Trademark Laws Underlie Sports Fortunes

By Sableman, Mark | St. Louis Journalism Review, October 1998 | Go to article overview

Trademark Laws Underlie Sports Fortunes


Sableman, Mark, St. Louis Journalism Review


In innocent days long ago, Mark McGwire's 70-home run record would have been a gateway to fame but not fortune. Today, however, big money goes hand in hand with sports and the celebrity status of sports stars.

The big money of sports memorabilia, sports clothing, and star affiliations is so much a part of contemporary life that today's younger sports fans must assume it is an intrinsic part of professional sports. It isn't. The value of team-related goods, and the value that sports stars possess in their names, likenesses, attributes and endorsements, is a gift of modern law.

Take, for example, the simplest case: team trademarks like the phrases "St. Louis Cardinals," "Cadinals," and "Redbirds" and logos (like the intertwined S, T and L found on every Cardinals cap). Absent the protection of trademark law, these phrases and symbols could be used by anyone. And, in fact, for years baseball team names and logos were pretty much freely used by many persons. The reasons were varied, including the weak federal trademark law prior to the passage of the Lanham Act in 1946, and - odd as it now seems - a fear that the teams' assertions of exclusive trademark rights would discourage the clothing and souvenir vendors who were giving the teams free publicity by using the team name and symbols.

In the 1950s, with the encouragement and support of the major league baseball central office, baseball franchisees woke up to the value of trademark protection and licensing programs. Teams, and Major League Baseball on their behalf, began registering trademarks and cracking down on those "free publicity" vendors who were using the trademarks without permission.

Trademark licensing soon grew into big business. In the 1980s, major league baseball teams consolidated almost all of their trademark activity in an entity, Major League Baseball Properties, Inc., which handles trademark registrations and licensing for all teams from a central office, making sales on a national basis for all teams. A few exceptions for local trademark licensing were carved out - for example, each team reserves the right to license its own trademarks for hot dogs sold in its stadium and for premiums given out in stadium promotions.

The major league baseball trademark program has succeeded spectacularly. Major League Baseball Properties contracts with hundreds of licensees that market thousands of different items. Between 1986 and 1991, the total retail sales of its licensed goods rose from $200 million to $1.5 billion. Discounting this amount to wholesale sales and applying the standard major league baseball royalty amount of 8.5 percent, licensing revenues exceeded $100 million by 1991.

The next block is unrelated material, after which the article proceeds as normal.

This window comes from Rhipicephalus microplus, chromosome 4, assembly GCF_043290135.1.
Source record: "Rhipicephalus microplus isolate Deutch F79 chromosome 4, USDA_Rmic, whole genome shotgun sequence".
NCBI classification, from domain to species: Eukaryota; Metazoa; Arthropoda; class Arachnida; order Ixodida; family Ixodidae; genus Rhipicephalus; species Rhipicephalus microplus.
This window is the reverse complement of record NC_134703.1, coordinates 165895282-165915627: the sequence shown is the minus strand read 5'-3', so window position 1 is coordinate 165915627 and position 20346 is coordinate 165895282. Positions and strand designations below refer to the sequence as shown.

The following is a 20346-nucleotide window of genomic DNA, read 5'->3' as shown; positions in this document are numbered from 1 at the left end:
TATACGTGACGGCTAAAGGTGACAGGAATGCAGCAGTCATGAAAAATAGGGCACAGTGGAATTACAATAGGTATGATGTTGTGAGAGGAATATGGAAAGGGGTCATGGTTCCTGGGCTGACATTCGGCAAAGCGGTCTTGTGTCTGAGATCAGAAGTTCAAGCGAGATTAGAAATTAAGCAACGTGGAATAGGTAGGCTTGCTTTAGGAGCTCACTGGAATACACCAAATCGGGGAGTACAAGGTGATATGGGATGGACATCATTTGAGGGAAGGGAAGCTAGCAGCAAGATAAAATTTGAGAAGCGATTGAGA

What about players, and particularly star players? How does the law allow them to exploit their celebrity status financially?

To begin with, advertising law has long prohibited advertisers from associating their products with a celebrity (or anyone for that matter) unless that person does in fact use the advertised goods or services. General Mills, for example, can't use McGwire on Wheaties packages unless he actually eats the cereal. That rule has tended to keep endorsements relatively rare and hence valuable.

More importantly, the so-called "right of publicity," a common-law doctrine that evolved out of the right of privacy, permits a celebrity to control the use of his or her name, image or other distinctive personal attributes in commercial advertising and promotion. Practically unheard of 50 years ago, the right of publicity now supports the multi-million-dollar celebrity licensing business.

Originally, the right of publicity was designed to prohibit false suggestions of celebrity endorsements, but it is now often applied to prohibit any use of celebrity attributes in advertising, even in a non-endorsement sense. Hence, for example, even if McGwire did eat Wheaties, General Mills would not be able to use his photo and name in advertising without his permission - possibly even if the advertising did not suggest an endorsement. …

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